Both the Numbers and the Types of Emigrants are Changing
… an enormous 32 percent of Russians aged 18-24 are ready to move abroad, according to the Levada Center survey. __ Artemy Troitsky
You won’t hear about this from mainstream media or official Kremlin sources — and especially not from the troll propagandists working from St. Petersburg who infest western internet sites. But Russia’s demographic crisis is only getting worse with time.
As a rule, estimates place the number of emigrants between 200,000 to 500,000 annually. The State Statistics Service counted 350,000 in 2015, which is 10 times more than in 2010.
… [we are now seeing] successful and accomplished professionals leading the exodus, despite the fact that many will lose their economic and social status by starting again abroad. This might seem strange, but by way of explanation, I can cite myself as an example. __ MoscowTimes
If 350,000 elites were leaving in 2015 — and the overall situation has only grown worse since then — Russia is staring into the barrel of a full-blown skills and expertise crisis.
Different emigrants expressed different reasons for their decisions to join the exodus of the elites:
… the 42 percent of Russians who had considered emigrating were primarily attracted by better living conditions abroad. Other than the ecological situation in Russia, I had been happy with my life here.
At 41 percent, the second most common factor cited by the survey was the “unstable economic situation in Russia.” Although I lost my job for political reasons, many thousands of professionals in healthcare and education lost theirs through mass layoffs, or have been forced to leave, unable to survive on their meager salaries.
In third place was the desire to “provide a decent future” for their children, with 28 percent of respondents citing this reason. This is just like us.
Most interesting was the fourth reason, the 17 percent who expressed concerns over “the lack of protection from arbitrary abuse from the authorities.”
… even more important is the intangible and yet increasingly oppressive sense of hopelessness. The belief that Russia has hit a dead end and that change under the current system is impossible. __ A Suitcase State of Mind
Russia’s working age population is collapsing at the same time that the number of women of child-bearing age are dropping through the floor. The HIV crisis among the young is growing exponentially, and those who can get out are either doing so or making plans that will make it easier to get out when the time comes.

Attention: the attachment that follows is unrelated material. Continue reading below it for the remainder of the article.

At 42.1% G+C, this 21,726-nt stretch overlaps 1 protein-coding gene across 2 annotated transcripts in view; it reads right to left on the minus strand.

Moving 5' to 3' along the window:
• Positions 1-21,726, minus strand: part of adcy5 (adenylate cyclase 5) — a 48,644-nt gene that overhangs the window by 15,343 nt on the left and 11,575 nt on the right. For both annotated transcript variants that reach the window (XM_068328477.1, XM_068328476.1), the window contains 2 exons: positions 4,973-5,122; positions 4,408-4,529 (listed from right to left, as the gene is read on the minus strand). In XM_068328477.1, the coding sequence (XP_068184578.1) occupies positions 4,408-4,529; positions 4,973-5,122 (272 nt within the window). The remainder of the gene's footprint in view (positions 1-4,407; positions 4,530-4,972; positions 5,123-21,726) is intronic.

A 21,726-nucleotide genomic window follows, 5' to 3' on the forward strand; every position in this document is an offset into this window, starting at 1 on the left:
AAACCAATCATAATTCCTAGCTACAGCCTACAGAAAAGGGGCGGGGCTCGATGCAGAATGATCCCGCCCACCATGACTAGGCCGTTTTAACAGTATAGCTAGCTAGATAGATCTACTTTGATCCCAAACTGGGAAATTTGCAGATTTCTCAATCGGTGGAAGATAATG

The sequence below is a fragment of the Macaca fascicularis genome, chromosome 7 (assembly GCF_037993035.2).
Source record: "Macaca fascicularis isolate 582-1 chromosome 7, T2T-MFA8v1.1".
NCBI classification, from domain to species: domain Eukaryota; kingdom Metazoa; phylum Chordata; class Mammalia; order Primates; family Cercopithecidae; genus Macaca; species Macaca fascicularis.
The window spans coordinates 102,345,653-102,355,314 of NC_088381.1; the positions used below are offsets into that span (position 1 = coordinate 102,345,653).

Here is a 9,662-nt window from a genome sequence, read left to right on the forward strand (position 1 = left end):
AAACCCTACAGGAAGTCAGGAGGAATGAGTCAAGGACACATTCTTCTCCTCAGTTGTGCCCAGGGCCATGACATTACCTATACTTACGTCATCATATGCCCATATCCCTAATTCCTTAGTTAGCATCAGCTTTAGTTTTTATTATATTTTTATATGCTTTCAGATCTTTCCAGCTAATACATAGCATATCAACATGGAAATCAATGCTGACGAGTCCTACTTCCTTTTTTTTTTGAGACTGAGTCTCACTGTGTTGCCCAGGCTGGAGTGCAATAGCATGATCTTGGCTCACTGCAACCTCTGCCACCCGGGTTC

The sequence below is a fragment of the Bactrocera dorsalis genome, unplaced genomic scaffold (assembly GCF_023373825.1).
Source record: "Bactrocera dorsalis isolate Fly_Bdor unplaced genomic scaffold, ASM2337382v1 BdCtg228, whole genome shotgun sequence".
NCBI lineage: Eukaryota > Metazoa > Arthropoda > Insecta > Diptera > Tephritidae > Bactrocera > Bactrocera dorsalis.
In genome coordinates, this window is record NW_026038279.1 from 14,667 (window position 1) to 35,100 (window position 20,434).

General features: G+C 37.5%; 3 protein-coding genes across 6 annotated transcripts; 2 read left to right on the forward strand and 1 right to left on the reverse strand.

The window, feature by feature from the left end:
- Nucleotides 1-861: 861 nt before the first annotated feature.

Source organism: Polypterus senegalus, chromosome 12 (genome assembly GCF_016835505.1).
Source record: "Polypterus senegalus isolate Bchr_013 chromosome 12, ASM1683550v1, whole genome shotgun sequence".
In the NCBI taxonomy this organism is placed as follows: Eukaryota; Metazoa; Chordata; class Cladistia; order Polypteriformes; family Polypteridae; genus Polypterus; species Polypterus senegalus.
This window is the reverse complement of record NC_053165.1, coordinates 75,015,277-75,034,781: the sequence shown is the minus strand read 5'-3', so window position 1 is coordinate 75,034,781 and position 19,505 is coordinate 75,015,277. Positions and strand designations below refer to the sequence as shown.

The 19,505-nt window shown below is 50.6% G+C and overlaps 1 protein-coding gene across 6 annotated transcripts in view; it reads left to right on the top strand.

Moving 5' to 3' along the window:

15 percent of all Russians are “packed and ready to go” at any time. Of those, 3 percent — or 4 million Russians — have definite plans to emigrate. The remaining 12 percent say they will “probably” leave the country.
This is in keeping with the jaw-dropping forecast made by former Federal Migration Service Deputy Director and current 21st Century Migration Foundation Chairman Vyacheslav Postavnin who said that up to 15 million Russians are expected to move out of the country in the coming years. __ Moscow Times
Putin’s Minions Put On a Good Show
Putin’s KGB training has served him well in the putting up of a good Potemkin front. The Kremlin’s propaganda effort is second to none, and some efforts to foment discord in the west are achieving excellent results , at least in western universities and cities. The Kremlin is blending its efforts alongside those of more clearly radical groups, making them more difficult to tease out from communist, socialist, Maoist, and other insurrectionist agencies. In the long run, though, such efforts to destabilise western societies and to spread disinformation, are likely to backfire.
Even Russia’s efforts to bolster the nuclear launch abilities of the North Korean terror state are likely to blow back onto the declining bear.
Already, most people who browse the net are getting tired of all the Moscow-facilitated troublemakers, as well as all the “Baghdad Bobs” running around claiming that all is well with the decrepit Eurasian dictatorship. Anyone who takes the trouble to inform himself can easily see through the fogscreens.
China Stands Ready to Move When the Time Comes
The Russian economy is growing ever more dependent upon Chinese trade and investment. But all of that comes at a steep cost, and when the piper comes to call, Mr. Putin may find himself at an embarrassing loss of face.
Russia’s armed forces are slowly but surely filling up with Muslims, who have a somewhat different viewpoint of Russian history and the great Russian Empire than the shrinking numbers of ethnic Russians whom they are replacing. China may feel it has no choice but to take the reins, rather than risk all that nuclear weaponry falling into Muslim hands.
Time is not on Russia’s side.